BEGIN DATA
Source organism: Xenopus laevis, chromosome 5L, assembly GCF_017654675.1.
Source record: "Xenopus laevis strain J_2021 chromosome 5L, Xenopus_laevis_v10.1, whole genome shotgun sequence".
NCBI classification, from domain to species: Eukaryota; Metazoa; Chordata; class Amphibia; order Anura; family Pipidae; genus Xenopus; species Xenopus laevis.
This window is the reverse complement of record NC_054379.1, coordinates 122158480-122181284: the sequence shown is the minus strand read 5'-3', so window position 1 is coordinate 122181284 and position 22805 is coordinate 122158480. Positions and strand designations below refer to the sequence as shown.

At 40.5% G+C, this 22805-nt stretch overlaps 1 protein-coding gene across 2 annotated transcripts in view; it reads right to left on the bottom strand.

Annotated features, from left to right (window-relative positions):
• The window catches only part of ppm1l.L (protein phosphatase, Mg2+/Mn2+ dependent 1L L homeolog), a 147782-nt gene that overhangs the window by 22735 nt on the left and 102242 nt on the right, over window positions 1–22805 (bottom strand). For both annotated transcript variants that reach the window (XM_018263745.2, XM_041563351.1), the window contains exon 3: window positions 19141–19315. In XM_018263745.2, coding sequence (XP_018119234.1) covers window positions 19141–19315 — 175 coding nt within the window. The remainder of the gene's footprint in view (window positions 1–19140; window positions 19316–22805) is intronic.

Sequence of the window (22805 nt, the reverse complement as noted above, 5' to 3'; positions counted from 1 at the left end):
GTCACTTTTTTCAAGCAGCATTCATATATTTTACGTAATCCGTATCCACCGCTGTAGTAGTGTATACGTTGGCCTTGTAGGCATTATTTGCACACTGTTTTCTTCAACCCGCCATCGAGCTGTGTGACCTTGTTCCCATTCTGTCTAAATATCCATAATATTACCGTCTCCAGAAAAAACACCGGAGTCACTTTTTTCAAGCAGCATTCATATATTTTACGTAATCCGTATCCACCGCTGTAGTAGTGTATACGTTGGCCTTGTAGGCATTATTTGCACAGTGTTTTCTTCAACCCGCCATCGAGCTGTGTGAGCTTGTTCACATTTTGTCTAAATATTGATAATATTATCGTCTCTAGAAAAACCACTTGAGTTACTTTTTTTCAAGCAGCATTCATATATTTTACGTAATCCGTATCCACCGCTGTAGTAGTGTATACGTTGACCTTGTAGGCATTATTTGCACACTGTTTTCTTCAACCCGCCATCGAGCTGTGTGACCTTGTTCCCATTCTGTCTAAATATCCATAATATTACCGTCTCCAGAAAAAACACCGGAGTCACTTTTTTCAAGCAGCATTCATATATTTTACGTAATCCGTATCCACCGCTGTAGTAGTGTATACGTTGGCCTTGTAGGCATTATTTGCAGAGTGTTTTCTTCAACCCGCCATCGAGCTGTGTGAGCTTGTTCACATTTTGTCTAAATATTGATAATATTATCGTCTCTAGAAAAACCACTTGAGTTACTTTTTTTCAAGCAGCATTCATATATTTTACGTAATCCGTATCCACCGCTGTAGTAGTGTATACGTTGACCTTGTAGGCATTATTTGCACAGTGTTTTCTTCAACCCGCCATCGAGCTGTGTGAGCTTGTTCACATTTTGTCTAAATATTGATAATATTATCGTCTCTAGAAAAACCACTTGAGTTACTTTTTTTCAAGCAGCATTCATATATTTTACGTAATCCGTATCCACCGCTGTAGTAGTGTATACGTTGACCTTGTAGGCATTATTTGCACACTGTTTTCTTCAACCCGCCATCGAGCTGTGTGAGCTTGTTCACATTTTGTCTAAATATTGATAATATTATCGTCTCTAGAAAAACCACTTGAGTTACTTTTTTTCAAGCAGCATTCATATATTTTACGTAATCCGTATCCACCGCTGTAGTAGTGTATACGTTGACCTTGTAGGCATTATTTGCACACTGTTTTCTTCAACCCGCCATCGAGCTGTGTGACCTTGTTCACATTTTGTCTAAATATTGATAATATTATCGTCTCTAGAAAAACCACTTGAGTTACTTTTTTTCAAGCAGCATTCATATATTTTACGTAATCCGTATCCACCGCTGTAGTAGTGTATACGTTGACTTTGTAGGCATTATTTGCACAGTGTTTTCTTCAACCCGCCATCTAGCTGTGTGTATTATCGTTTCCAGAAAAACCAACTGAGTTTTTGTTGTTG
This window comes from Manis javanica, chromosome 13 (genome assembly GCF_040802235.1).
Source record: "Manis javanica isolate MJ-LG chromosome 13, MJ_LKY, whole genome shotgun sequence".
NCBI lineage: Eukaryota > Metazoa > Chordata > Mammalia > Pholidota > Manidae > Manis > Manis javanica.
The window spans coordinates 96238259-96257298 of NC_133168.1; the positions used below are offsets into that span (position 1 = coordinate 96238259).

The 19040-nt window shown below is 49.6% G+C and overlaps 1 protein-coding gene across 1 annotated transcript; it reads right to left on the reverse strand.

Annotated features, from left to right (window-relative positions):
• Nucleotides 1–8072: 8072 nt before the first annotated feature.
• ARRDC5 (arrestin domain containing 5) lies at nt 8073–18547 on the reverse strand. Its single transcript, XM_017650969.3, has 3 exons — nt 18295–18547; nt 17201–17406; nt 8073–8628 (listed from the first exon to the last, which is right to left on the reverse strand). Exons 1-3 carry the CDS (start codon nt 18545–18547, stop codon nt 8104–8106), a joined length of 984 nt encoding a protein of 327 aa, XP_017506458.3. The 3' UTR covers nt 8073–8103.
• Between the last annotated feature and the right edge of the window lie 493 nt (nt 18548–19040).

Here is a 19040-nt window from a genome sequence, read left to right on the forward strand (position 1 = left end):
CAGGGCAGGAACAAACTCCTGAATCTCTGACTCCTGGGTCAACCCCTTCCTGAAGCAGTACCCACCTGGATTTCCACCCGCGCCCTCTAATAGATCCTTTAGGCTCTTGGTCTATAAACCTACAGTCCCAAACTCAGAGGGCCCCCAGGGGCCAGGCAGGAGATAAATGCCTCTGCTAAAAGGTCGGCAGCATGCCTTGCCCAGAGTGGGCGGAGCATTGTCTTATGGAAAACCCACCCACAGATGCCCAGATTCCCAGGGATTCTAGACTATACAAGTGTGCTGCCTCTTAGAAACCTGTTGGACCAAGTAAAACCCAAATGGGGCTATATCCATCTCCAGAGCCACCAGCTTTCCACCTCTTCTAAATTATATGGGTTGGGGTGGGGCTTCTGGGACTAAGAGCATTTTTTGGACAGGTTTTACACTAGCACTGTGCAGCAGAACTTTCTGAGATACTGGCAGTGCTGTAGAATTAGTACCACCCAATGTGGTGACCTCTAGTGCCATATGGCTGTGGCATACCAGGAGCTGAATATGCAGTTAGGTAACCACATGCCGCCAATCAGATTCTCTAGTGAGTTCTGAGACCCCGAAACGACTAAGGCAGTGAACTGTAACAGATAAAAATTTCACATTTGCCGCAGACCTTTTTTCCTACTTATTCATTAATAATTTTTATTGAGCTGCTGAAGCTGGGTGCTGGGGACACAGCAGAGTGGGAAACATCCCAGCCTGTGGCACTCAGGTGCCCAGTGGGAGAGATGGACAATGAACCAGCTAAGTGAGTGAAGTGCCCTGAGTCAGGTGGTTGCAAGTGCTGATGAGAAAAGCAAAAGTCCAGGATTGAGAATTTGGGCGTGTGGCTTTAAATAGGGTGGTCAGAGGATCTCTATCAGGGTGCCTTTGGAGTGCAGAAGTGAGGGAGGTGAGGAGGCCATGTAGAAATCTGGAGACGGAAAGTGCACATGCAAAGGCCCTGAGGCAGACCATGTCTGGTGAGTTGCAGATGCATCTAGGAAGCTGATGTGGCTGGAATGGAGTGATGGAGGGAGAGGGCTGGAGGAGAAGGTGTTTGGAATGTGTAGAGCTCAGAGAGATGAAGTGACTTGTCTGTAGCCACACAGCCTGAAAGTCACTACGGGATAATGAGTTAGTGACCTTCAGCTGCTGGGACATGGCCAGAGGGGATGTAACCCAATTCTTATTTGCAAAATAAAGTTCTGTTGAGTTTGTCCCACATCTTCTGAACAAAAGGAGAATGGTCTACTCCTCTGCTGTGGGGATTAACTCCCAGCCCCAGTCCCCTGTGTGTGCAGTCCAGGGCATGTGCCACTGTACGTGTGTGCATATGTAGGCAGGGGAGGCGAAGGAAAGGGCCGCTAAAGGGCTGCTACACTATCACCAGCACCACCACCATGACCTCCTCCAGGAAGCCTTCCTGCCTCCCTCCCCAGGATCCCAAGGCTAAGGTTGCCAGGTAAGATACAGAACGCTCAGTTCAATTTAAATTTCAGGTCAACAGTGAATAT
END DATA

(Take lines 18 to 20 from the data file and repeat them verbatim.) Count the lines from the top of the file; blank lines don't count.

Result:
• Between the last annotated feature and the right edge of the window lie 493 nt (nt 18548–19040).

Here is a 19040-nt window from a genome sequence, read left to right on the forward strand (position 1 = left end):
CAGGGCAGGAACAAACTCCTGAATCTCTGACTCCTGGGTCAACCCCTTCCTGAAGCAGTACCCACCTGGATTTCCACCCGCGCCCTCTAATAGATCCTTTAGGCTCTTGGTCTATAAACCTACAGTCCCAAACTCAGAGGGCCCCCAGGGGCCAGGCAGGAGATAAATGCCTCTGCTAAAAGGTCGGCAGCATGCCTTGCCCAGAGTGGGCGGAGCATTGTCTTATGGAAAACCCACCCACAGATGCCCAGATTCCCAGGGATTCTAGACTATACAAGTGTGCTGCCTCTTAGAAACCTGTTGGACCAAGTAAAACCCAAATGGGGCTATATCCATCTCCAGAGCCACCAGCTTTCCACCTCTTCTAAATTATATGGGTTGGGGTGGGGCTTCTGGGACTAAGAGCATTTTTTGGACAGGTTTTACACTAGCACTGTGCAGCAGAACTTTCTGAGATACTGGCAGTGCTGTAGAATTAGTACCACCCAATGTGGTGACCTCTAGTGCCATATGGCTGTGGCATACCAGGAGCTGAATATGCAGTTAGGTAACCACATGCCGCCAATCAGATTCTCTAGTGAGTTCTGAGACCCCGAAACGACTAAGGCAGTGAACTGTAACAGATAAAAATTTCACATTTGCCGCAGACCTTTTTTCCTACTTATTCATTAATAATTTTTATTGAGCTGCTGAAGCTGGGTGCTGGGGACACAGCAGAGTGGGAAACATCCCAGCCTGTGGCACTCAGGTGCCCAGTGGGAGAGATGGACAATGAACCAGCTAAGTGAGTGAAGTGCCCTGAGTCAGGTGGTTGCAAGTGCTGATGAGAAAAGCAAAAGTCCAGGATTGAGAATTTGGGCGTGTGGCTTTAAATAGGGTGGTCAGAGGATCTCTATCAGGGTGCCTTTGGAGTGCAGAAGTGAGGGAGGTGAGGAGGCCATGTAGAAATCTGGAGACGGAAAGTGCACATGCAAAGGCCCTGAGGCAGACCATGTCTGGTGAGTTGCAGATGCATCTAGGAAGCTGATGTGGCTGGAATGGAGTGATGGAGGGAGAGGGCTGGAGGAGAAGGTGTTTGGAATGTGTAGAGCTCAGAGAGATGAAGTGACTTGTCTGTAGCCACACAGCCTGAAAGTCACTACGGGATAATGAGTTAGTGACCTTCAGCTGCTGGGACATGGCCAGAGGGGATGTAACCCAATTCTTATTTGCAAAATAAAGTTCTGTTGAGTTTGTCCCACATCTTCTGAACAAAAGGAGAATGGTCTACTCCTCTGCTGTGGGGATTAACTCCCAGCCCCAGTCCCCTGTGTGTGCAGTCCAGGGCATGTGCCACTGTACGTGTGTGCATATGTAGGCAGGGGAGGCGAAGGAAAGGGCCGCTAAAGGGCTGCTACACTATCACCAGCACCACCACCATGACCTCCTCCAGGAAGCCTTCCTGCCTCCCTCCCCAGGATCCCAAGGCTAAGGTTGCCAGGTAAGATACAGAACGCTCAGTTCAATTTAAATTTCAGGTCAACAGTGAATAT